**Dandelion Greens: Even though I didn’t plan any green vegetable dish, my mom mentioned having a bag of dandelion greens and suggested I could do something with them. I wasn’t sure if Chris would like them as they can be quite bitter but he does like arugula, a lot. I really did not want to do something like creamed spinach or otherwise add a lot of cheese/cream/dairy to the greens. I decided to just saute them in garlic and olive oil with some lemon juice added at the end. I also added a bit of sugar to counter the bitter. I should have added a lot of sugar. Even then, though, I don’t think this dish was going to work. The leaves were fully wilted but the stems were still very crunchy, even after trimming a fair amount of stalk off. Either this batch was just far too bitter for anyone in the family to eat or every recipe on the internet is only for people who really like bitter greens because all the sauteed versions I found recommend cooking for no more than 10 minutes; seemingly nothing was going to make it less bitter except perhaps more sugar. Which defeats the purpose, in my mind.

Apple-Cranberry Crumble: No picture, sorry. Actually, my parents didn’t stay to eat dessert so Chris and I tried this later on. It was decent, the crumble topping was especially tasty- of course I’d expect that of something made with brown sugar and butter! I should have peeled the apples. The recipe is Martha Stewart but I found it by way of the blog Lisa is Cooking. As Lisa did, I skipped peeling the apples but I think I would have been happier if I had although it could just be that the Empire apples were not the best choice even though they are recommended for baking.  Maybe a little more sugar? I did add a few splashes of our apple brandy from Uncle John’s Cider Mill & Fruit Winery in St. Johns. I had planned to serve this with ginger ice cream but didn’t. I guess I’ll just have to eat that some other way!


Now that you know how the meal came out, let’s talk about how it was made.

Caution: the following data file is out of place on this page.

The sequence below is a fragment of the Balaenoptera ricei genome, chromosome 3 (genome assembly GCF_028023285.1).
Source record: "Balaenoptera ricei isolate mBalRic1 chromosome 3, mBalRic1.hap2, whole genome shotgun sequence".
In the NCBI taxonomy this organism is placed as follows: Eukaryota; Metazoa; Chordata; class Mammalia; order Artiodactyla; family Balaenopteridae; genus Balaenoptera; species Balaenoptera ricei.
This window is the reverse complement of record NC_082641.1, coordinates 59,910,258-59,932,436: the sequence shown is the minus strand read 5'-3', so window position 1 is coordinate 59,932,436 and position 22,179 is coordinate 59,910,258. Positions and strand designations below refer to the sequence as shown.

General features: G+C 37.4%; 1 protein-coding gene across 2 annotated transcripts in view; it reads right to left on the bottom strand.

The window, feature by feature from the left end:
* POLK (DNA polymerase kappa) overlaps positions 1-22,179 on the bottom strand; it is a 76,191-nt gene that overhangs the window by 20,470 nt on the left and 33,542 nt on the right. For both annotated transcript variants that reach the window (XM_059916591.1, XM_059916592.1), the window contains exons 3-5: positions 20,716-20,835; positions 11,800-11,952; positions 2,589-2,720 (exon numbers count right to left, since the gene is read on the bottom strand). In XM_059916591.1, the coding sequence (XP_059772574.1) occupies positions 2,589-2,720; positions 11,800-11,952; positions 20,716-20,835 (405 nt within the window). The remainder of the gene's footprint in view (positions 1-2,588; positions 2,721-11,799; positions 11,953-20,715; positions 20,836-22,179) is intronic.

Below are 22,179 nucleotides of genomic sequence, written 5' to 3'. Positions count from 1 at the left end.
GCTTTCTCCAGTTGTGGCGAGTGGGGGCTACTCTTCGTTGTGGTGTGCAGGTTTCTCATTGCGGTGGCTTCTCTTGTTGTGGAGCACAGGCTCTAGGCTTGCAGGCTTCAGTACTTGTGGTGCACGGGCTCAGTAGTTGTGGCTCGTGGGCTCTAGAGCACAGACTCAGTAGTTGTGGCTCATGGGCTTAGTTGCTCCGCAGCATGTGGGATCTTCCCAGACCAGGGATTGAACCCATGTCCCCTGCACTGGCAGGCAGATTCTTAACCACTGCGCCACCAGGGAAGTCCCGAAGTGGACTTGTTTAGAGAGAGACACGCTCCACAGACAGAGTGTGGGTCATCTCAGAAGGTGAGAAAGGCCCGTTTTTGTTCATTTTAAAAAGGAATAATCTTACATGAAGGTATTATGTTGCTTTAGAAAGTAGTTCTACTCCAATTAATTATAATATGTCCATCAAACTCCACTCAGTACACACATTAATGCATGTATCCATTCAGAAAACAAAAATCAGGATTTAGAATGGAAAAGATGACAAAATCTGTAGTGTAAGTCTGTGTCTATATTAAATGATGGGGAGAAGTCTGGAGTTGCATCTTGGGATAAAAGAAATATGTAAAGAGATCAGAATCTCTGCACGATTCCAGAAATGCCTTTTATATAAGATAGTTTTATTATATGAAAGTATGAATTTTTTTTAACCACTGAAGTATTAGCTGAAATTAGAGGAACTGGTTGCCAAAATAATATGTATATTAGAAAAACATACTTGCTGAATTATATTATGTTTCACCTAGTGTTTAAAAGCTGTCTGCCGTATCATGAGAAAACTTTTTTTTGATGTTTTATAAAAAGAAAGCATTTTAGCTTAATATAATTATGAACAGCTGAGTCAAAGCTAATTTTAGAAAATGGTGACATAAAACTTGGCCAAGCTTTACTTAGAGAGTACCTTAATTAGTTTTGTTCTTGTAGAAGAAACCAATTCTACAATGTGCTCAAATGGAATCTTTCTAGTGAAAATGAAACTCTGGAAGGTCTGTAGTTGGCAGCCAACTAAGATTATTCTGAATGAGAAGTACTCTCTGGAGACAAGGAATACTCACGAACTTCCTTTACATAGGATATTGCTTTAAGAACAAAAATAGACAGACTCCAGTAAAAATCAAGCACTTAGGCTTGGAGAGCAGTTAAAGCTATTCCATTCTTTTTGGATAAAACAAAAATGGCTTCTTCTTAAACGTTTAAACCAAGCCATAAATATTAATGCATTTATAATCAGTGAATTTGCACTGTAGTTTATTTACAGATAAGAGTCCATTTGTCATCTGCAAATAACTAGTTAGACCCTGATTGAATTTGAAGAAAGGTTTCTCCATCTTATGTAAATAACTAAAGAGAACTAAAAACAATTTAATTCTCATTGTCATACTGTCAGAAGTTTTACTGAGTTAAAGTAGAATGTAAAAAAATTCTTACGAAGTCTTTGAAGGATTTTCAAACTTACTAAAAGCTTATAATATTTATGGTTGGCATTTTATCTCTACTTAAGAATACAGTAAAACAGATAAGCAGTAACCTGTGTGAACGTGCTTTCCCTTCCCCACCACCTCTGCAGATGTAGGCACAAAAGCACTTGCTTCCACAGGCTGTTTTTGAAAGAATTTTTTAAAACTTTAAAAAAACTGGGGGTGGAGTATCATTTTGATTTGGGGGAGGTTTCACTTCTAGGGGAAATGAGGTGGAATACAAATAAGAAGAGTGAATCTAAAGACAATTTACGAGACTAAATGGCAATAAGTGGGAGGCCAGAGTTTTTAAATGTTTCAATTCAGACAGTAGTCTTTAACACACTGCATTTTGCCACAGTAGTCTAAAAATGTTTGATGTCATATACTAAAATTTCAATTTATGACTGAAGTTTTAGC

The night before, I made the carmelized onions for the onion dip and cooked up the wild rice too. And of course, brined the turkey.

When my parents arrived Thursday morning, following the Lansing Turkey Trot, I made up the dip and pulled the turkey out of the refrigerator. We had our snacks and generally, I goofed around. I planned to have dinner about 5:30-6pm so there was plenty of time.

Eventually, I prepped the turkey (it sits out for 1 hour with the rub on it) and started assembling my stuffing, corn/wild rice dish and scrubbing potatoes.

The turkey is roasted at 500° for 30 minutes then the temperature turned down to 250° and cooked until thermometer in the thigh reads 165°. My turkey, round about 11 lbs was the same size as the recipe version so this should have equaled 2 hours.

During the initial 30 minute high-heat roast, you can really hear the fat cracklin in the oven. And, upon opening the oven to insert the thermometer for the 2nd phase, I set off our smoke detectors briefly.  Oops.  Our oven, a gas version, doesn’t actually have a reading for 250° on the dial. It goes from “warm” to 260° to 300°. Knowing that it runs a little cold anyway, I set it just below the 300° mark.

After about 45 minutes, I put the stuffing/dressing and the wild rice dish in the oven too. Normally, these only need 30-45 minutes but with the lower temperature for the slow-roasted bird, I decided this would work. The temperature on the bird was still rising so I didn’t pay much attention when I put these dishes in alongside.